By Lacrecia Terrance, PBLWorks National Faculty & Independent Coach

Lacrecia Terrance

How can we keep students who are disengaged from school excited about learning? How can we reach students who struggle in and out of the classroom and who many would say are hard to teach? How can we effectively educate students from disadvantaged backgrounds?

Let me share a project that was completed with outstanding results, with my eighth grade science students.

The objective of the project was to discover why so many local citizens were getting sick with cancer. After collecting research on the entire city, we focused on which area had the highest percentages of people with cancer. We discovered that the most affected area was where the students lived. Local air quality tests showed that harmful chemicals were being released from the neighboring chemical plants.

At the end of the project, students presented proposals to local plant workers on actions the plants could do to help lower the risk of the citizens getting sick.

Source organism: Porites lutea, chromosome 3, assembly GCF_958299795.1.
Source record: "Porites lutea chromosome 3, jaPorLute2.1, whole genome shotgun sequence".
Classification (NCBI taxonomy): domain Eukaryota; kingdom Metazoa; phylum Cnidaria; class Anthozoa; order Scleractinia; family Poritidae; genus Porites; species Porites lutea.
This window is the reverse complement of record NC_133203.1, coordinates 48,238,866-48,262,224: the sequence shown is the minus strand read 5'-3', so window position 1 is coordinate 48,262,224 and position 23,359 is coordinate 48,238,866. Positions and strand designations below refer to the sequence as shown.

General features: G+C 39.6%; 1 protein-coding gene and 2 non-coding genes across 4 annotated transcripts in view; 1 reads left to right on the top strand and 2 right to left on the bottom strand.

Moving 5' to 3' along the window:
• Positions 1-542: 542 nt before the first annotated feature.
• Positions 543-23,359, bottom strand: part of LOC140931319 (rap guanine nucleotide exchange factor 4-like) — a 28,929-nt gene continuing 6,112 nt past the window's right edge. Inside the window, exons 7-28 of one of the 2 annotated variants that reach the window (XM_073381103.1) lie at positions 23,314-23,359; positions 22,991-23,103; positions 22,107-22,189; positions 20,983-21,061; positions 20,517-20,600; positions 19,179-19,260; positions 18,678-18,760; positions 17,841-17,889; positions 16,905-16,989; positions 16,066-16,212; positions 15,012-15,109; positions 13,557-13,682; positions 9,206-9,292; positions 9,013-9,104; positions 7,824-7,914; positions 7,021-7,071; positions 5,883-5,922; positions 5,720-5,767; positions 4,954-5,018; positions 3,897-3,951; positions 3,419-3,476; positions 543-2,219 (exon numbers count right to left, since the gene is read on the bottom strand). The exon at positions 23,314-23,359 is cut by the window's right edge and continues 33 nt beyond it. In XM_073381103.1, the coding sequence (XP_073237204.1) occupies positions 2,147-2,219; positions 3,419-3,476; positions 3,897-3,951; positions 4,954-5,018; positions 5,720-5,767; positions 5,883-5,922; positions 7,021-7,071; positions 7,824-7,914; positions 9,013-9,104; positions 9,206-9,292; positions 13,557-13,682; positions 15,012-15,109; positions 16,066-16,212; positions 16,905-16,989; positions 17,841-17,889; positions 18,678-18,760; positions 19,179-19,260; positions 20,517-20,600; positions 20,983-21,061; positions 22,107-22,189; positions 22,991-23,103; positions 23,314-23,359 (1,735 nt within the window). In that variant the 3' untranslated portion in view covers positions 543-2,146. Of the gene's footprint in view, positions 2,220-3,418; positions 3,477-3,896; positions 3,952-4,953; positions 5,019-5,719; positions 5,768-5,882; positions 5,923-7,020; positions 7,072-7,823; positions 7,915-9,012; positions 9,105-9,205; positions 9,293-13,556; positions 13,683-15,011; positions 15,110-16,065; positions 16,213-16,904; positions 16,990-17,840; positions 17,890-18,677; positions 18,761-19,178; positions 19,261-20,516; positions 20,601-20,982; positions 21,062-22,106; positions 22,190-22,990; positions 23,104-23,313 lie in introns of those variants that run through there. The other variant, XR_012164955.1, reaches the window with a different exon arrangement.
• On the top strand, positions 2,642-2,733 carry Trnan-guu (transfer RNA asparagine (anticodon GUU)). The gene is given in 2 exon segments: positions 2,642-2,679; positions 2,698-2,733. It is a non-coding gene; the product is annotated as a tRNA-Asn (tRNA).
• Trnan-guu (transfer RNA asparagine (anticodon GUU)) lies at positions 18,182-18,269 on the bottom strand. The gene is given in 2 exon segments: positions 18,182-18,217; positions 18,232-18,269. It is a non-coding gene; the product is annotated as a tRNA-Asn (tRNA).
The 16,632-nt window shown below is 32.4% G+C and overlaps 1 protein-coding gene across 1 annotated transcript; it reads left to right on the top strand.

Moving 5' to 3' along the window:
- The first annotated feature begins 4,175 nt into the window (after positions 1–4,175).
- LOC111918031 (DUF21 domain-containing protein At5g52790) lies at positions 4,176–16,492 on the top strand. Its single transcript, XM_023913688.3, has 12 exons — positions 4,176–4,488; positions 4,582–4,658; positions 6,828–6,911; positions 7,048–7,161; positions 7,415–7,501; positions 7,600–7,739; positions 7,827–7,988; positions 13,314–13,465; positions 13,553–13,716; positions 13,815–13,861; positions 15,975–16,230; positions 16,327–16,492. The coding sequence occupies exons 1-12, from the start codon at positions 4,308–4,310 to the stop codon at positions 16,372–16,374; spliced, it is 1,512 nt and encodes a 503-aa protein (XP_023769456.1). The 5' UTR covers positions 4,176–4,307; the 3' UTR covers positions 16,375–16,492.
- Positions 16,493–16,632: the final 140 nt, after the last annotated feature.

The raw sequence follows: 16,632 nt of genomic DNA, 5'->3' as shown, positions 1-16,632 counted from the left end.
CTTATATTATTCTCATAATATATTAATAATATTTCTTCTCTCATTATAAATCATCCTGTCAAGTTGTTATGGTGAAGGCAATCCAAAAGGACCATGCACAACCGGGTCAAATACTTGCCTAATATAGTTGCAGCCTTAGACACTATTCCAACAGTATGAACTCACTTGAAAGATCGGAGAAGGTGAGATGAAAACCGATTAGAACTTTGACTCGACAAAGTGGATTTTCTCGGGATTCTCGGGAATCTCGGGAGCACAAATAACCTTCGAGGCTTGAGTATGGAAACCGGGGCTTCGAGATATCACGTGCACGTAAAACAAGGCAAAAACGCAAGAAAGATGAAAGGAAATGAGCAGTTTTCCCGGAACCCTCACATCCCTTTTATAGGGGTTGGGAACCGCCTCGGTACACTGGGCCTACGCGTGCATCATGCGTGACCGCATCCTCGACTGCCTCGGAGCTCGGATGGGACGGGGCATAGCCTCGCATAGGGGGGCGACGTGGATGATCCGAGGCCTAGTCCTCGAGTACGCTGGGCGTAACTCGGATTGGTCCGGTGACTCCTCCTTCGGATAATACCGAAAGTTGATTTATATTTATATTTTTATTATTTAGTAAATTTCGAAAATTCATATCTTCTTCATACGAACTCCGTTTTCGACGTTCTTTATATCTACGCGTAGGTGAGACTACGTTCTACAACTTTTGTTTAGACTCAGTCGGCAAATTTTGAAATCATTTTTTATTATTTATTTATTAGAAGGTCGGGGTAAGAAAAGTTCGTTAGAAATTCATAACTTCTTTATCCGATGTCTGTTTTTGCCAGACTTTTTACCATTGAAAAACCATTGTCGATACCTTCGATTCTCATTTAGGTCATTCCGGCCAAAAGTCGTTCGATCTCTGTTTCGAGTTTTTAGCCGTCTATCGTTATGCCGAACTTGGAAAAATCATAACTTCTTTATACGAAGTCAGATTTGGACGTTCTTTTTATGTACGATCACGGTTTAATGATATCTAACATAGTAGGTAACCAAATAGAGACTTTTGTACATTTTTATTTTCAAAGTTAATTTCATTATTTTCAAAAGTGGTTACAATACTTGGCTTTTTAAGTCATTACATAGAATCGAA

Why do I choose doing projects like this with my students? Because they are authentic, very engaging, and relevant to the students.

In my experience, I have learned that lower socio-economic students are often disengaged at school, because of many factors such as negative environmental impacts, family and social issues that many of them deal with on a daily basis, wide achievement gaps in their academic skills, having little engagement in lesson strategies, lack of intentional strategies to build self-confidence, and having difficulty adjusting to restrictive classroom environments that do not encourage communication.

I recognized the importance of addressing each of these critical components to connect with the students and motivate them to try, so engaging them through PBL was key to my success.